The role of the nfuA gene encoding an iron-sulfur (Fe-S) cluster scaffold protein in the human pathogen, Pseudomonas aeruginosa, was investigated. The expression of nfuA was induced upon exposure to herbicide paraquat and other superoxide generators and thiol-depleting agent and was mediated by IscR, an Fe-S cluster containing transcription repressor. Deletion of nfuA reduced bacterial ability to cope with either oxidative stress condition or iron deprivation, impaired anaerobic growth, and attenuated bacterial virulence in the Caenorhabditis elegans infection model. Site-directed mutagenesis analysis revealed that the conserved CXXC motif of the U-type scaffold protein domain was important for NfuA function. NfuA was also required for full function of IscR and SoxR, the 2Fe-2S containing transcription regulators, but not for 4Fe-4S containing enzymes including aconitase and succinate reductase. The results support the roles of a Fe-S delivery NfuA in oxidative stress response, pathogenicity and growth under anaerobic condition.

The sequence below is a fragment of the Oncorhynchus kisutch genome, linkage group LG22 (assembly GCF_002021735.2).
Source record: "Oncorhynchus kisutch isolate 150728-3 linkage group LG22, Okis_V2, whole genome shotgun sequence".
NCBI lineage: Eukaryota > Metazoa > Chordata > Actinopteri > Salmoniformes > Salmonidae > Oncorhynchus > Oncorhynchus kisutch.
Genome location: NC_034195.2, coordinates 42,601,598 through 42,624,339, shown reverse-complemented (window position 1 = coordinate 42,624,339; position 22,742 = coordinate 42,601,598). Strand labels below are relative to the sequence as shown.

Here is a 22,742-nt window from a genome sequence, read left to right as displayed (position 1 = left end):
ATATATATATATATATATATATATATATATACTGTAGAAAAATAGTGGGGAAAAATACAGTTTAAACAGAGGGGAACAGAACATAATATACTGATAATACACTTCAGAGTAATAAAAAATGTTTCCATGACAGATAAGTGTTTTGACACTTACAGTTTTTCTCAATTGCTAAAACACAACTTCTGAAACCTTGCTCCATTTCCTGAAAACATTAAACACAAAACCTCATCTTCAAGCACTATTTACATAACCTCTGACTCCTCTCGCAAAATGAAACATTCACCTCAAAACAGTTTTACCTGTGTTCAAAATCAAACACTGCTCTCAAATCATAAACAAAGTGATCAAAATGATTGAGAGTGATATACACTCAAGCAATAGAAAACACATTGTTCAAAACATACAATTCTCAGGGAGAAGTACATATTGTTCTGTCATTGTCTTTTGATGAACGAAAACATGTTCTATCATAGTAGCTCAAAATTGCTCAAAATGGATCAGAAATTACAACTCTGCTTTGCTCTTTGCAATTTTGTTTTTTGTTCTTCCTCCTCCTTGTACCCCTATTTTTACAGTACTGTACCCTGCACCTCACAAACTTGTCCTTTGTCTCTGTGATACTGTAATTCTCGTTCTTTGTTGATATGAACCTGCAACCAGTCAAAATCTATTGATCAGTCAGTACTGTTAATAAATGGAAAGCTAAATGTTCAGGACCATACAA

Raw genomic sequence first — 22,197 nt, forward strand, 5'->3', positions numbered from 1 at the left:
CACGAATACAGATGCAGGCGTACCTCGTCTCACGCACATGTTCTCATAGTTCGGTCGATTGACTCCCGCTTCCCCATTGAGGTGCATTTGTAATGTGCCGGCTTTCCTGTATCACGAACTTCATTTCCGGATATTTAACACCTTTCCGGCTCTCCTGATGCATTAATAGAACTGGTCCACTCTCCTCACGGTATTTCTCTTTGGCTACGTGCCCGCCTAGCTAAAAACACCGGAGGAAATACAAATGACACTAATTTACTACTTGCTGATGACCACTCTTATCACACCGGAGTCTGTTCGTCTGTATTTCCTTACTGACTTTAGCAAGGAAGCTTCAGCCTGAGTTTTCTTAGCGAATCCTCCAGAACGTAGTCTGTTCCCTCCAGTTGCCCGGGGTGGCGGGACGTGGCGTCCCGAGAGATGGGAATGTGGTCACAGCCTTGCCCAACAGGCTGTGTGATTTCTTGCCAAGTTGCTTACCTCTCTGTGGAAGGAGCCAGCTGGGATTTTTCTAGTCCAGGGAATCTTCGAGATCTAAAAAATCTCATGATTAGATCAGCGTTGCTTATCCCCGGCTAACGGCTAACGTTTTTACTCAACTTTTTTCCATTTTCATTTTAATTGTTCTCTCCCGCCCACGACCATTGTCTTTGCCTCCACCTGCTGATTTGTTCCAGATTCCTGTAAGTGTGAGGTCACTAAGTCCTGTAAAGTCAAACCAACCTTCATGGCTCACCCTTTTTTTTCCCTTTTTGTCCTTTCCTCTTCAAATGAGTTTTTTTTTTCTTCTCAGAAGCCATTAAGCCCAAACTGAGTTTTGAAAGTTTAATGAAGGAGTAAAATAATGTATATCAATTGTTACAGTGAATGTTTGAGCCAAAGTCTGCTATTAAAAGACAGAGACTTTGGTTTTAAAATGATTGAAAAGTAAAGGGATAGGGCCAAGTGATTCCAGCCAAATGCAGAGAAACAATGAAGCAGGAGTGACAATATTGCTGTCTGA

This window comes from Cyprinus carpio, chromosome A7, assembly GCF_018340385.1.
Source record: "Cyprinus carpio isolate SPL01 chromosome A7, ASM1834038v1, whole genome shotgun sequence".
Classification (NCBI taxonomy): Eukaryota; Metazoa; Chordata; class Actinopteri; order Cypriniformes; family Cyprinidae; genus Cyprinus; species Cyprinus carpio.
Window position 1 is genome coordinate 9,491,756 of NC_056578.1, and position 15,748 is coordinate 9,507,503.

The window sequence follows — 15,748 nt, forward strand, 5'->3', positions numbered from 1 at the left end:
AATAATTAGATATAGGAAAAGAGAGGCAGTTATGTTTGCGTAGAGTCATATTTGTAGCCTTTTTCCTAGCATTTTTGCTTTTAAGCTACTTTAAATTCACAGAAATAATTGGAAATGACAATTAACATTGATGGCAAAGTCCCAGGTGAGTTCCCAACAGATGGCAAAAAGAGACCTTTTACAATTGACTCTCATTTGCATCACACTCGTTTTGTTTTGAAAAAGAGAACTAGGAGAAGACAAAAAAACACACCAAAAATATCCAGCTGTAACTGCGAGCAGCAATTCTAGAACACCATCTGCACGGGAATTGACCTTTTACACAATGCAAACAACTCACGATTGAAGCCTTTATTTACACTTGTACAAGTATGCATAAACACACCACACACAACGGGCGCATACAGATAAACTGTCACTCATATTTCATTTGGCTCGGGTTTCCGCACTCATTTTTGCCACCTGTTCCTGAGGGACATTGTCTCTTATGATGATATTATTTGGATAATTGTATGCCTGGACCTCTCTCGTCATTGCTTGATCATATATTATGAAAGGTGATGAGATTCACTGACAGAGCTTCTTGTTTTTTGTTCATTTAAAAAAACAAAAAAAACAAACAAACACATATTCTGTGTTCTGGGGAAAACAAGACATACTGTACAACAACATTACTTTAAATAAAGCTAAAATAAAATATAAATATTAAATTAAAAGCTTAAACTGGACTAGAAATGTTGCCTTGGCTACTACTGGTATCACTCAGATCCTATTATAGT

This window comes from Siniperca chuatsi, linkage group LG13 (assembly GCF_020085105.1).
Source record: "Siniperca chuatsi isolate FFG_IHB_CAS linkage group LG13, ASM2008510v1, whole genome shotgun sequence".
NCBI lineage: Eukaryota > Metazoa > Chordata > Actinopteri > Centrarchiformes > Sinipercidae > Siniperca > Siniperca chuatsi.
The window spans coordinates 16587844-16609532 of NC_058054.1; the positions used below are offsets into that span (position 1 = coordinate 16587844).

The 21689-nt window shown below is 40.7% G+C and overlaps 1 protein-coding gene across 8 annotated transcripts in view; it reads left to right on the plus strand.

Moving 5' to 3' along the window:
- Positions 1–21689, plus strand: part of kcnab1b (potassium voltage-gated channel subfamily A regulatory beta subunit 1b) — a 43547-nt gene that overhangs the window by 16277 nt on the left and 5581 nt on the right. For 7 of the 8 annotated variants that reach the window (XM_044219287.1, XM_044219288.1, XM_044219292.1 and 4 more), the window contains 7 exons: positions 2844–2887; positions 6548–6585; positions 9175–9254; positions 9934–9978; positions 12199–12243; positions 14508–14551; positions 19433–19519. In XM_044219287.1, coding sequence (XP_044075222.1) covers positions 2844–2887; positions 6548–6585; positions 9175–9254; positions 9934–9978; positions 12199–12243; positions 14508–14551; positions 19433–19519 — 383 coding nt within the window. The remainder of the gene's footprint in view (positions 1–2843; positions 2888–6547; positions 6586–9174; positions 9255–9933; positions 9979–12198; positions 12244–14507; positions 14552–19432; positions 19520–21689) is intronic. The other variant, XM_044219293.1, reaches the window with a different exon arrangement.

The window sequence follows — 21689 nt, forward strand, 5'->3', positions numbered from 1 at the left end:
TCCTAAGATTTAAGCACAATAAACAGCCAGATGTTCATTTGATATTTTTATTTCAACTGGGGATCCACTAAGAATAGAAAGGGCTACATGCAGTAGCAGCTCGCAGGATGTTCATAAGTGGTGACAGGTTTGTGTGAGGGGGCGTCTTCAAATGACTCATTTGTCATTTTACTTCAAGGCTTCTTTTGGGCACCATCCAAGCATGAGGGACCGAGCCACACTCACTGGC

P. aeruginosa has two differentially expressed methionine sulfoxide reductase genes: msrA (PA5018) and msrB (PA2827). The msrA gene is expressed constitutively at a high level throughout all growth phases, whereas msrB expression is highly induced by oxidative stress, such as sodium hypochlorite (NaOCl) treatment. Inactivation of either msrA or msrB or both genes (msrA-msrB) rendered the mutants less resistant than the parental PAO1 strain to oxidants such as NaOCl and H2O2. Unexpectedly, msr mutants have disparate resistance patterns when exposed to herbicide paraquat. The msrA mutant had a higher paraquat resistance level than the msrB mutant, which had a lower paraquat resistance level than wild type strain. The expression levels of msrA showed an inverse correlation with the paraquat resistance level, and this atypical paraquat resistance pattern was not observed with msrB. Virulence testing using a Drosophila melanogaster model revealed that msrA, msrB and, to a greater extent, double msrA-msrB mutants had an attenuated virulence phenotype. The data indicate that msrA and msrB are essential genes for oxidative stress protection and bacterial virulence.